WW&F Railway Museum holds ice cream social

Sun, 07/09/2017 - 7:45am

    Hissing steam, tooting whistles and clanging bells filled the air Saturday, July 8 as the Wiscasset, Waterville and Farmington Railway Museum held an ice cream social to expose visitors to the joy of riding a narrow gauge railroad.

    Dispatcher James Patten said the open house took a twist this summer with the simultaneous use of two trains, one driven by a steam engine and the other powered by diesel to take visitors to the secondary station to be treated to free Round Top ice cream. Those wishing to continue rode on newly laid track to the end of the line before returning, said Patten.

    New to the museum is a round table which allows engines to be turned around. “It is run by hand,” said Patten.

    Also new is a modern bathroom facility. Patten said the museum is supported by over 1,000 members of which 200 take an active part in construction, mechanical work, running the trains and taking tickets.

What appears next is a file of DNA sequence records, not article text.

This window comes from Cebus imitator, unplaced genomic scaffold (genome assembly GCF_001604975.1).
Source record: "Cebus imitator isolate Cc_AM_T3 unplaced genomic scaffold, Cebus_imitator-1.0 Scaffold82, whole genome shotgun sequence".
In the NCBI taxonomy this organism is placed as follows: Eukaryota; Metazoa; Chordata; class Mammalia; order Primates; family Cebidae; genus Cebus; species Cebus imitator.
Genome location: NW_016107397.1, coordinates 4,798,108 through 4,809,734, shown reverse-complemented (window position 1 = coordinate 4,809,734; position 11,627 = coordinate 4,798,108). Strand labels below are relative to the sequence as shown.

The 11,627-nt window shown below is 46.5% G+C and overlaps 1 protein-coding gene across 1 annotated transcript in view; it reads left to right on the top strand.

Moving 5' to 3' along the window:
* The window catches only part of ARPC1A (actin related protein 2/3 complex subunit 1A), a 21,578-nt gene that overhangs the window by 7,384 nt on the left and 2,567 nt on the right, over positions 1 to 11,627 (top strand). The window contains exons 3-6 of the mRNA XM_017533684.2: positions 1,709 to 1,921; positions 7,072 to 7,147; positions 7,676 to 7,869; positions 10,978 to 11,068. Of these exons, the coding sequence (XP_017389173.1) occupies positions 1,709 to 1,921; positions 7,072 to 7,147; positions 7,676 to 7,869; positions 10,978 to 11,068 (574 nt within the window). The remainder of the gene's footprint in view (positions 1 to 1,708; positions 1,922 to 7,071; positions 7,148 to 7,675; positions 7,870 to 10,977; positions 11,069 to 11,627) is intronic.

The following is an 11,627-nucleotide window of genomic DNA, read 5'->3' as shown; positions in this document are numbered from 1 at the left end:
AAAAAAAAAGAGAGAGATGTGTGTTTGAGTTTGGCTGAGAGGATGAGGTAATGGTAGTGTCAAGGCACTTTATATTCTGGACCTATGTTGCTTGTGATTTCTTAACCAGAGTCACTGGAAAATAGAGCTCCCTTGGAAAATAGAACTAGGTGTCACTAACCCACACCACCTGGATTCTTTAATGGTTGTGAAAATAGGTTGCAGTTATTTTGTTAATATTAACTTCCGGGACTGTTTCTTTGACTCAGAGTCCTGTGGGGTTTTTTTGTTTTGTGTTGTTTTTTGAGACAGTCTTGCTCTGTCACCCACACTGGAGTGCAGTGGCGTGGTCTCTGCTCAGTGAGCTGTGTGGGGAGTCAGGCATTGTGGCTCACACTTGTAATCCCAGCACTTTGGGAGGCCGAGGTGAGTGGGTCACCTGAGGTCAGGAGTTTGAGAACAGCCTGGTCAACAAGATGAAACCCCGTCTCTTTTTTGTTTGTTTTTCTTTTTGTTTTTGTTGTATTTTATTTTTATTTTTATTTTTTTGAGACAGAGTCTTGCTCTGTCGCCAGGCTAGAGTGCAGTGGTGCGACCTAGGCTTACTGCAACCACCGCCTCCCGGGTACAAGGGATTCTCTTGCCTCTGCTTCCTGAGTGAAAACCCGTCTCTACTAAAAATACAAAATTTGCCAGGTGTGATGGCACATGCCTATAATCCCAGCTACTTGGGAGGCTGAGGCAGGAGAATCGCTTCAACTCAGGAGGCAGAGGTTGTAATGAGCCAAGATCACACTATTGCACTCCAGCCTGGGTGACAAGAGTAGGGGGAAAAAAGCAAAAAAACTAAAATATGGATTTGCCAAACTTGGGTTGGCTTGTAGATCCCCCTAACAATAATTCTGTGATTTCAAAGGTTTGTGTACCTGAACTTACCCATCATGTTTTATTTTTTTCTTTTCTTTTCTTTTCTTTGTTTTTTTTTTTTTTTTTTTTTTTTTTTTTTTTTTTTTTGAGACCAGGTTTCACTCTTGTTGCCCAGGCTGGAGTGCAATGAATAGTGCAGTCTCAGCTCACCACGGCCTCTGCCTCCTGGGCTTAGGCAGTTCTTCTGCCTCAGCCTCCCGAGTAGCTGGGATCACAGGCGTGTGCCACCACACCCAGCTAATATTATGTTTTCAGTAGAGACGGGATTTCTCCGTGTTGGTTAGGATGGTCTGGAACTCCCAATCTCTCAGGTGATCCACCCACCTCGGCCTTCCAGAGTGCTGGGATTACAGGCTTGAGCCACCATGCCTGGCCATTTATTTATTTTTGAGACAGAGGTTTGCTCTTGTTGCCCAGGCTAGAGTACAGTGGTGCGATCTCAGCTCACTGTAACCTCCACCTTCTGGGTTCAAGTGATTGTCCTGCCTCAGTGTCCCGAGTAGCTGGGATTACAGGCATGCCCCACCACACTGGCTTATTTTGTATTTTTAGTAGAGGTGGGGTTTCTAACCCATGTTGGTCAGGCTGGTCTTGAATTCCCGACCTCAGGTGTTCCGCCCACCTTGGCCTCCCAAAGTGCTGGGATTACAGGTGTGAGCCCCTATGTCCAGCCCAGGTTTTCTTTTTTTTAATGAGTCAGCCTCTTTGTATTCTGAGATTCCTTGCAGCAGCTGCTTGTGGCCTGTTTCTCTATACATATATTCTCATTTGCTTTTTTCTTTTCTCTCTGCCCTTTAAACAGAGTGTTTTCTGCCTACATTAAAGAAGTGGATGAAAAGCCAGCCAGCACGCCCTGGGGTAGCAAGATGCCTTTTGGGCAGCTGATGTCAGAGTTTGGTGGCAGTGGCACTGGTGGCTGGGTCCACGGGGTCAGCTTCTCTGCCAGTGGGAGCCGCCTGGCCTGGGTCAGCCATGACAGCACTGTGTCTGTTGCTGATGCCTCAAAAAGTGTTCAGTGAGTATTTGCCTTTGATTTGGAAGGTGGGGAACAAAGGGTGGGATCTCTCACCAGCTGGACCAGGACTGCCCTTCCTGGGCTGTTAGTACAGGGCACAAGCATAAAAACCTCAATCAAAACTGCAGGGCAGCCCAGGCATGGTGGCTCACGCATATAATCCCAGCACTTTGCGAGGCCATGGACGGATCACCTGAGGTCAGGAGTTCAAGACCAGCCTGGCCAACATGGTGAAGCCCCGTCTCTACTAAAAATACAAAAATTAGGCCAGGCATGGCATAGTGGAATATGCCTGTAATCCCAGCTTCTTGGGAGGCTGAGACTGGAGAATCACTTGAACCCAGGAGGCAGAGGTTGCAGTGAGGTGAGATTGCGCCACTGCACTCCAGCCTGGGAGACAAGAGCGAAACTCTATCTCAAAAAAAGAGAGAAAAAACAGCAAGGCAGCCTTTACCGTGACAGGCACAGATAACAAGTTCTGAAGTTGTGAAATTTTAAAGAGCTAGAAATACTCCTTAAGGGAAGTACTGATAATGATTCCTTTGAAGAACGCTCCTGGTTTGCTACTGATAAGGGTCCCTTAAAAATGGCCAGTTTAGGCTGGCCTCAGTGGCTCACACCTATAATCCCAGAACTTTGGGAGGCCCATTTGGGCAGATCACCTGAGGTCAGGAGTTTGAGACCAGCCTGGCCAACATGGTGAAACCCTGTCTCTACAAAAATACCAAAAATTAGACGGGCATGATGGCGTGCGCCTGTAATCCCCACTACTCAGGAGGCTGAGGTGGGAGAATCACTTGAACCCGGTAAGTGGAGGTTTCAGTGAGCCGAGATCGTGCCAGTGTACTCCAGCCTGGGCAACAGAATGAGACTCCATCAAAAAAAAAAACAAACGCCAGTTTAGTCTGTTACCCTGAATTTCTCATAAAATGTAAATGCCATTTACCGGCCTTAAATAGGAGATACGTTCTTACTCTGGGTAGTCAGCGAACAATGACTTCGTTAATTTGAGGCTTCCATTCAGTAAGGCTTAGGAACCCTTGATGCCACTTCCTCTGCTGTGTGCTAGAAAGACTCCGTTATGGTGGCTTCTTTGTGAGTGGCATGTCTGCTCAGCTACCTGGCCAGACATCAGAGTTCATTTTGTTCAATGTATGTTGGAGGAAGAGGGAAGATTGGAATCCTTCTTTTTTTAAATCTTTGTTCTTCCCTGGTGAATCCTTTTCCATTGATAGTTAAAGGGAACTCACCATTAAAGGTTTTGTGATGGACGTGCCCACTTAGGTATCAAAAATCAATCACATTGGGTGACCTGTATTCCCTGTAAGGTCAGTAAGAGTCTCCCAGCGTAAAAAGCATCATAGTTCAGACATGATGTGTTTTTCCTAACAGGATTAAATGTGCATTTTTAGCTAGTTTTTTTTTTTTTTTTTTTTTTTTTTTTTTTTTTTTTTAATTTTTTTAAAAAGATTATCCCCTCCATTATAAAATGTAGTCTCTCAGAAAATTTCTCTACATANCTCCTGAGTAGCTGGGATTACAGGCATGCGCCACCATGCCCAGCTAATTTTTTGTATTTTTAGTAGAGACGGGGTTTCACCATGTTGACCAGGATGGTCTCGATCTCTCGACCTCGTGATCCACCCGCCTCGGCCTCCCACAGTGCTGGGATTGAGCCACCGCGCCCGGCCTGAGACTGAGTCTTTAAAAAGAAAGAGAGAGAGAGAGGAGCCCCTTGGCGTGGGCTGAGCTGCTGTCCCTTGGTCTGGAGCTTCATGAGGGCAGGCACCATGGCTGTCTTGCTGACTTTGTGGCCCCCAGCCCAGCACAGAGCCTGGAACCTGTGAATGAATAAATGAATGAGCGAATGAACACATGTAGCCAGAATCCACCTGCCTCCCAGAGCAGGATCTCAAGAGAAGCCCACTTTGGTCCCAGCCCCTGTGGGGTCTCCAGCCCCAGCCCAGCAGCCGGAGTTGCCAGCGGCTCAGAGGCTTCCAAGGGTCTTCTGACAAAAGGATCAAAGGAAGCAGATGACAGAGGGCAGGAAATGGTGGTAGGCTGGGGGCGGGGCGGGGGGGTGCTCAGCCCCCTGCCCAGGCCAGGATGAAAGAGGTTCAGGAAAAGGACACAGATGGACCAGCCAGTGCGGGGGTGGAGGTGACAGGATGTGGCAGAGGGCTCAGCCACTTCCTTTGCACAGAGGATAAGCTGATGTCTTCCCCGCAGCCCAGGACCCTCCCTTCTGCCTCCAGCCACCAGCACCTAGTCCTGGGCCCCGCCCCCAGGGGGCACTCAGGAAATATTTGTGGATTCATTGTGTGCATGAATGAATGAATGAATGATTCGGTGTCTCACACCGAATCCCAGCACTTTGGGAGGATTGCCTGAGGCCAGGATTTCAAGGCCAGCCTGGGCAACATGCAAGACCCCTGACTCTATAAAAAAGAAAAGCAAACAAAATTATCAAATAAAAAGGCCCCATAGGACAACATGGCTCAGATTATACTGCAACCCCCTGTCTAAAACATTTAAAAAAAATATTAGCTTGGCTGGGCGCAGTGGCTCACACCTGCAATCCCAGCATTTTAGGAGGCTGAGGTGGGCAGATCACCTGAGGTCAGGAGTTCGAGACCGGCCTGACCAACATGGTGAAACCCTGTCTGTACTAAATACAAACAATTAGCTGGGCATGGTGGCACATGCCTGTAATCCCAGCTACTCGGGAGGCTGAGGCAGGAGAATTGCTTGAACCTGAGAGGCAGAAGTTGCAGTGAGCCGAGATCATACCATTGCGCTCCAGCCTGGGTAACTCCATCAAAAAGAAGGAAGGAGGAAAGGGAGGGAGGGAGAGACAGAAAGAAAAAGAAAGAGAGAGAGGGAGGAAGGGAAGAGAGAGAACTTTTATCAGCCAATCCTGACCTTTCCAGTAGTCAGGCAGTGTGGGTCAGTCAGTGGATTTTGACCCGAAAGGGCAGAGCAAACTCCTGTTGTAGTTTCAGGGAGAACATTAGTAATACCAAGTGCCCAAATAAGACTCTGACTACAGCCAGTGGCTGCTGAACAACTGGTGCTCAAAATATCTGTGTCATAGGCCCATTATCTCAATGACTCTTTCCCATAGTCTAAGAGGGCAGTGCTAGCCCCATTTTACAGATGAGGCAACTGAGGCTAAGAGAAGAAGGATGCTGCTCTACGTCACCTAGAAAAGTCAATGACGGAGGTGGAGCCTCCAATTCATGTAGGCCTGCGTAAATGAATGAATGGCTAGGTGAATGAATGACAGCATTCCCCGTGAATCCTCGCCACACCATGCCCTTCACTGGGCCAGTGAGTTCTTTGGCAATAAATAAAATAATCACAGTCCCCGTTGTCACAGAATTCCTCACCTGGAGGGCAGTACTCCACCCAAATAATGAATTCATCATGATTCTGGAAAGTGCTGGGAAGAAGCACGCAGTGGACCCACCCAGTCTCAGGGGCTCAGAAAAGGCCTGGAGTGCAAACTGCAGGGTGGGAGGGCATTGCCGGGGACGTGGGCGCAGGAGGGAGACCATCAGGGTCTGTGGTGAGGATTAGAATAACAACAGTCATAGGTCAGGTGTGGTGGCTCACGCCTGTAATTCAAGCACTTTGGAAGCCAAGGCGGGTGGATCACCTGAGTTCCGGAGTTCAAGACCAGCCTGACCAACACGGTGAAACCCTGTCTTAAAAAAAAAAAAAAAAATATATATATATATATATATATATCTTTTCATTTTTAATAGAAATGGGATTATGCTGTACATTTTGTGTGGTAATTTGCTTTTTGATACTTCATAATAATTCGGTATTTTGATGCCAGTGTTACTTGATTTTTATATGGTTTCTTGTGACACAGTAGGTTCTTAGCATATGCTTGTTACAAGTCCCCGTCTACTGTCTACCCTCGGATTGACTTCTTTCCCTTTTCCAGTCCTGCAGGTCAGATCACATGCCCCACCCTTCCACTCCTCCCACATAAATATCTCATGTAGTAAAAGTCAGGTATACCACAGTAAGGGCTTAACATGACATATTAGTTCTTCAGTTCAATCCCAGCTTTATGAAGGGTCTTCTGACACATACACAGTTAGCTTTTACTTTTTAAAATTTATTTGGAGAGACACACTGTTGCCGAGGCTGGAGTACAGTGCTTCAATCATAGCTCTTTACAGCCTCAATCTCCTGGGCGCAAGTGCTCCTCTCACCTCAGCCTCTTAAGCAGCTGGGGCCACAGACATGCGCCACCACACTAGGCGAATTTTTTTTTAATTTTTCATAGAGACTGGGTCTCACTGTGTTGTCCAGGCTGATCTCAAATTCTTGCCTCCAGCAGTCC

Visitors on Saturday came from near and far and included returnees that have followed the museum’s progress over the years.

    “We have been coming every year,” said Devon Grant of Palmyra, Pennsylvania. who has brought his family for 15 years. “We came even before the trains were running.”

    Alan Downey of Austin, Texas has volunteered during summer visits for many years. This year, he brought his friend Jennifer Nordhauser to help scoop ice cream

    Taking it easy was nine-year president of the organization, Stephen Zuppa. His wife Kathy said they both went into retirement, she after being president of the Alna Fire Department for 15 years.

    The Byam family visits from South Carolina, where they say they live in the winter to make money so they can spend it in Maine in the summertime.

    The WW&F railroad was built in 1894 and ran until 1933 hauling freight and passengers from Albion to Wiscasset until an accident caused it to cease operations. Many school children used the railroad to get to and from school in towns such as Whitefield, said Zuppa.